For a man who spent his life dreading it, death seemed cruelly anticlimactic.

“What is—what was the man’s name, Miss?” asked the young policeman routinely filling out his forms.

“Oscar Levant,” I said.

He showed no signs of recognition. A tourist bus glided by on its guide to movie stars’ homes.

“The poor thing,” June whispered as they carried him out.

BLOGGER'S OBSERVATIONS. First of all, hurray - I never thought I would see this piece in its entirety, though I hunted for it for years. It was paraphrased in the Levant bio A Talent for Genius, but I realize now that some key details were left out. I think I have an idea why.

Candice Bergen obviously could have had her choice of professions, given the lurid and loving way this piece is written. She spares no details about how macabre a presence Levant was at only 65, and yet, the unique charm and sweetness dwells deep even in a thoroughly wrecked and prematurely old man.

There were surprises in this piece, but not many.  No surprise that June Levant was a bit of a drill sergeant who probably arranged every detail of the last fifteen years of his life, but a rude surprise in that his death wasn't at all what I thought. Reading the bio A Talent for Genius, the authors seemed to be implying he lay down for a nice little nap, and then peacefully died. It wasn't that way at all, obviously. 

The details Bergen sets down are brutal - I won't repeat them, because I can't. He died with a look of horror on his face, like he had been struck by lightning. The great conductor Leonard Bernstein, another tortured artist who had a sort of running feud with Oscar, was wasting away from cancer and emphesema, when suddenly one day his whole body stiffened, and he shouted, "WHAT IS THIS?" - and died.

Death came calling, and instead of stealing away with him or bearing him up on gauzy wings, it shoved him hard and knocked him over. Both of them, really, were just bucked off. And yet, their deaths matched their tormented, unhealthy, driven lives, both men paradoxically attracting doggedly loyal, loving support right to the end.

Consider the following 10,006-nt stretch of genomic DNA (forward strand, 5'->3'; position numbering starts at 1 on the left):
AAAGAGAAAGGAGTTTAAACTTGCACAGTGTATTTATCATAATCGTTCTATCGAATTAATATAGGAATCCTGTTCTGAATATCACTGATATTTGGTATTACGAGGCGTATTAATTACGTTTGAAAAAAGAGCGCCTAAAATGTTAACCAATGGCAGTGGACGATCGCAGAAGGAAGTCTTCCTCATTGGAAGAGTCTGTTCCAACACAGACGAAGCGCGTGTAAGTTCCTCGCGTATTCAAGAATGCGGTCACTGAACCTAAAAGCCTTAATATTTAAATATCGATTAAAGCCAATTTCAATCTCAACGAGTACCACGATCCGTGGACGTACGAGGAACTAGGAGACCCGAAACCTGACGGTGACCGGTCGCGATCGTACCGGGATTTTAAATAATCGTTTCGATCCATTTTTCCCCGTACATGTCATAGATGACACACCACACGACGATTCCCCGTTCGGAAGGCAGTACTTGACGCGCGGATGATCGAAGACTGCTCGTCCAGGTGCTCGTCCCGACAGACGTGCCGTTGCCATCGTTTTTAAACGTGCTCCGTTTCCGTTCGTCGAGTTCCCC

I am pretty sure the description of his death in the biography was watered down for a reason. It was written with a lot of input from June Levant, and though most of it is vivid and detailed, there's a hard sort of shellac over some of it. A veil was drawn over that harrowing face, perhaps in deference to her. I don't mean to be too hard on Mrs. Oscar, who obviously had a formidable task in looking after her husband in his prematurely invalid state. But I also believe she had a role in pushing him out into the spotlight on late night TV and quiz shows, where he looked so gruesomely awful that his old friends could barely suppress gasps of horror when they saw him. It could be argued he wanted and needed the stimulation, but at that point he seemed hardly of this world any more: a somnambulist, a walking ghost. 

The authors use ghostly images to describe Levant again and again in the biography: "a spectral presence", "wraith", "shade", and so on. Candice Bergen lays it on very thick, perhaps TOO thick in places. And what killed him? He was a four-pack-a-day smoker and drank up to 40 cups of coffee a day, supposedly did not drink, but sucked up copious quantities of Demerol and any other painkillers he could lay hands on, finally just gobbling whatever pills his "friends" brought over when they visited, even birth control pills. It takes a toll. But like Bernstein, he also wore himself out from the inside. One day, the heart too frail for living just stopped, and he was unceremoniously kicked off the mad ride that had been his life.